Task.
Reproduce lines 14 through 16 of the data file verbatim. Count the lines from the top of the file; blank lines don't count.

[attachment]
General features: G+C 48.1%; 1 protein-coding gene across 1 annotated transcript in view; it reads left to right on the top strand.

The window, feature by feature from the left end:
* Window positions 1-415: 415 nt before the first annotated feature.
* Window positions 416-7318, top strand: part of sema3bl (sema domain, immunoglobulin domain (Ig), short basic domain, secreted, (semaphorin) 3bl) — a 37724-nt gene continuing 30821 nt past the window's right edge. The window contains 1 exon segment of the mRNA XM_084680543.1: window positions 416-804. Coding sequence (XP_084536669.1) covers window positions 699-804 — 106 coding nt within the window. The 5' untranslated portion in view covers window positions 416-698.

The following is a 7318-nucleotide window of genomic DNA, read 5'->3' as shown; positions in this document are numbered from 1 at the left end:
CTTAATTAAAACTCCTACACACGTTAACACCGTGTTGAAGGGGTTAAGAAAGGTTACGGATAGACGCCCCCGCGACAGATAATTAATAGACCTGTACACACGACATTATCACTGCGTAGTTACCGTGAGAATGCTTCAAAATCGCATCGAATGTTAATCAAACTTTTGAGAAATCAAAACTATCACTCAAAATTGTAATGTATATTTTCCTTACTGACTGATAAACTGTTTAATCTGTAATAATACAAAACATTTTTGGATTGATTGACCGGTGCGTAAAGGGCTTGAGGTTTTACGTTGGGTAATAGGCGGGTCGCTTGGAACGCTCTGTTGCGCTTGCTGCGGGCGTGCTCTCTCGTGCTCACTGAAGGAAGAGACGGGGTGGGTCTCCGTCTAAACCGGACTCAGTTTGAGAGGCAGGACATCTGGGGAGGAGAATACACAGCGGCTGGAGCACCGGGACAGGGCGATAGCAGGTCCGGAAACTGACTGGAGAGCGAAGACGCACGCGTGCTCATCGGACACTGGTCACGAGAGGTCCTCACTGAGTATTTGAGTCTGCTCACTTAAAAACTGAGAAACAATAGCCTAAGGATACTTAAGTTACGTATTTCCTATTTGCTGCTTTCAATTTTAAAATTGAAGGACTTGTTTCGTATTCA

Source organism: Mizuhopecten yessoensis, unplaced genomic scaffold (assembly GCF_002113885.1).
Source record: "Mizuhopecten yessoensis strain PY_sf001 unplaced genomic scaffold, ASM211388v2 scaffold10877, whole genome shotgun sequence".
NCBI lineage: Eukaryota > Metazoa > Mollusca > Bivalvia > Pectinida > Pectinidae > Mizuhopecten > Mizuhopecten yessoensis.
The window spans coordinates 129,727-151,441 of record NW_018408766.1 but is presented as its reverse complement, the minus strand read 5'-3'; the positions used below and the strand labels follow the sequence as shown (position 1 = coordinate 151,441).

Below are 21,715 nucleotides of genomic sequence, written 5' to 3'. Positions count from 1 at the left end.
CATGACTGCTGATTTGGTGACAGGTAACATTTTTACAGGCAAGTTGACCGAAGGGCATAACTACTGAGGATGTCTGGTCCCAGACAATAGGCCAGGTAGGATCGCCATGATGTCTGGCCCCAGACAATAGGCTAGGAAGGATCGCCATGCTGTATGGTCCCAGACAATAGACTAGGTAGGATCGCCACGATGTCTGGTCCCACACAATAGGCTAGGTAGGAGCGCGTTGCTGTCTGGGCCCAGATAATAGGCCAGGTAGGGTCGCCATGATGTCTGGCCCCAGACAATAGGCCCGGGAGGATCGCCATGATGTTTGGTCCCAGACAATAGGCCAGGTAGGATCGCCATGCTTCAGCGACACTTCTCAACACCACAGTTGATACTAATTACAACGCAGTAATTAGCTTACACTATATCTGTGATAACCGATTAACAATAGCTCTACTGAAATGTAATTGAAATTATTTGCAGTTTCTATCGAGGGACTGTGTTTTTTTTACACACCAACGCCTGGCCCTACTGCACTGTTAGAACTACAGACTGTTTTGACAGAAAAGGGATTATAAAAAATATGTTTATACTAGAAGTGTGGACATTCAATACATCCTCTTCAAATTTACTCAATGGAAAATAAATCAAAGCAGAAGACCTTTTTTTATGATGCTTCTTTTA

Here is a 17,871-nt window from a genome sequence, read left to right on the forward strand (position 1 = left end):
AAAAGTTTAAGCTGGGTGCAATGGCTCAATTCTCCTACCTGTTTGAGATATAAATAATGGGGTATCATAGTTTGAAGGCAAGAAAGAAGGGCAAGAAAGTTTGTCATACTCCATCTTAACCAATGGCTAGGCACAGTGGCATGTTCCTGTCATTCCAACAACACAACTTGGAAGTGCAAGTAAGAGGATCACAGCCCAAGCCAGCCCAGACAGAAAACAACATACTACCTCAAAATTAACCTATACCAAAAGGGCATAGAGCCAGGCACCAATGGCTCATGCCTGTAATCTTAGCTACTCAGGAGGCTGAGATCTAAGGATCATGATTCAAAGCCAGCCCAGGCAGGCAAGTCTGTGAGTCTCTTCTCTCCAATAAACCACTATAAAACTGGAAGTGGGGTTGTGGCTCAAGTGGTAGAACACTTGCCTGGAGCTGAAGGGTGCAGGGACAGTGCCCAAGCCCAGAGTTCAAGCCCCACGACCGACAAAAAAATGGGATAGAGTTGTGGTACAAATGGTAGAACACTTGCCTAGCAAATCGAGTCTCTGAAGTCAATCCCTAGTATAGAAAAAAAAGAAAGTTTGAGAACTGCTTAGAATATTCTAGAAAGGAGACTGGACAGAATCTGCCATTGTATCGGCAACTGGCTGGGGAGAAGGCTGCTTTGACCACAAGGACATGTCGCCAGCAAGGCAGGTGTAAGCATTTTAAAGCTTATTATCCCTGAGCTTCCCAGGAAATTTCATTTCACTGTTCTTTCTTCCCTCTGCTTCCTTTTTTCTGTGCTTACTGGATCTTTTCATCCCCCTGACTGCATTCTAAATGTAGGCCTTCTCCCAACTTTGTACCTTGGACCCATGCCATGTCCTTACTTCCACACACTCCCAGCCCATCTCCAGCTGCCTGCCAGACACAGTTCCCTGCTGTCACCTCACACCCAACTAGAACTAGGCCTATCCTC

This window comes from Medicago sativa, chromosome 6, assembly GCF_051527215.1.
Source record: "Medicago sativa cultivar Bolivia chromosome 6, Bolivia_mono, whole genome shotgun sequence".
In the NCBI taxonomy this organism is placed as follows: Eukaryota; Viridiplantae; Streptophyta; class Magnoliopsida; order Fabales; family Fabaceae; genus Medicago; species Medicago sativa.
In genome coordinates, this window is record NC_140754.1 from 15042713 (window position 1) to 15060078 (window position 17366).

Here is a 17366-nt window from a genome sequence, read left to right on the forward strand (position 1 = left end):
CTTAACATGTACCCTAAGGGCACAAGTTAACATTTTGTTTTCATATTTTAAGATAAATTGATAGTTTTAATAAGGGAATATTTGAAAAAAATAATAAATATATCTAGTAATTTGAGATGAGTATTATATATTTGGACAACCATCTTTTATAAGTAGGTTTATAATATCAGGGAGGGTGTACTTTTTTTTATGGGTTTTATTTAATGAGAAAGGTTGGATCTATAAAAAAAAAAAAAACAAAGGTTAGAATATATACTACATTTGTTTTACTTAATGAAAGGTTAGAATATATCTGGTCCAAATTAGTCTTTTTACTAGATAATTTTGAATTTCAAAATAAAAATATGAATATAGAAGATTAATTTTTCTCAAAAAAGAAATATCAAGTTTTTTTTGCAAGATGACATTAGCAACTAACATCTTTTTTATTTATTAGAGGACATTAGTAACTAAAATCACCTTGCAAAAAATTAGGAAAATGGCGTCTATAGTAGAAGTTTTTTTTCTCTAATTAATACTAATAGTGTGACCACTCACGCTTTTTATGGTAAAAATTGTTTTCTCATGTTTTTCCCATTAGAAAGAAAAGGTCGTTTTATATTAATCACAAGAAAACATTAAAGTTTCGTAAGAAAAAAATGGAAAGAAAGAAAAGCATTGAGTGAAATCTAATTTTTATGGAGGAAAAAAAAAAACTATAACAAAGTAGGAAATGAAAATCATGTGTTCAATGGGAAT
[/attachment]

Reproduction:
AAAAGTTTAAGCTGGGTGCAATGGCTCAATTCTCCTACCTGTTTGAGATATAAATAATGGGGTATCATAGTTTGAAGGCAAGAAAGAAGGGCAAGAAAGTTTGTCATACTCCATCTTAACCAATGGCTAGGCACAGTGGCATGTTCCTGTCATTCCAACAACACAACTTGGAAGTGCAAGTAAGAGGATCACAGCCCAAGCCAGCCCAGACAGAAAACAACATACTACCTCAAAATTAACCTATACCAAAAGGGCATAGAGCCAGGCACCAATGGCTCATGCCTGTAATCTTAGCTACTCAGGAGGCTGAGATCTAAGGATCATGATTCAAAGCCAGCCCAGGCAGGCAAGTCTGTGAGTCTCTTCTCTCCAATAAACCACTATAAAACTGGAAGTGGGGTTGTGGCTCAAGTGGTAGAACACTTGCCTGGAGCTGAAGGGTGCAGGGACAGTGCCCAAGCCCAGAGTTCAAGCCCCACGACCGACAAAAAAATGGGATAGAGTTGTGGTACAAATGGTAGAACACTTGCCTAGCAAATCGAGTCTCTGAAGTCAATCCCTAGTATAGAAAAAAAAGAAAGTTTGAGAACTGCTTAGAATATTCTAGAAAGGAGACTGGACAGAATCTGCCATTGTATCGGCAACTGGCTGGGGAGAAGGCTGCTTTGACCACAAGGACATGTCGCCAGCAAGGCAGGTGTAAGCATTTTAAAGCTTATTATCCCTGAGCTTCCCAGGAAATTTCATTTCACTGTTCTTTCTTCCCTCTGCTTCCTTTTTTCTGTGCTTACTGGATCTTTTCATCCCCCTGACTGCATTCTAAATGTAGGCCTTCTCCCAACTTTGTACCTTGGACCCATGCCATGTCCTTACTTCCACACACTCCCAGCCCATCTCCAGCTGCCTGCCAGACACAGTTCCCTGCTGTCACCTCACACCCAACTAGAACTAGGCCTATCCTC

This window comes from Medicago sativa, chromosome 6, assembly GCF_051527215.1.
Source record: "Medicago sativa cultivar Bolivia chromosome 6, Bolivia_mono, whole genome shotgun sequence".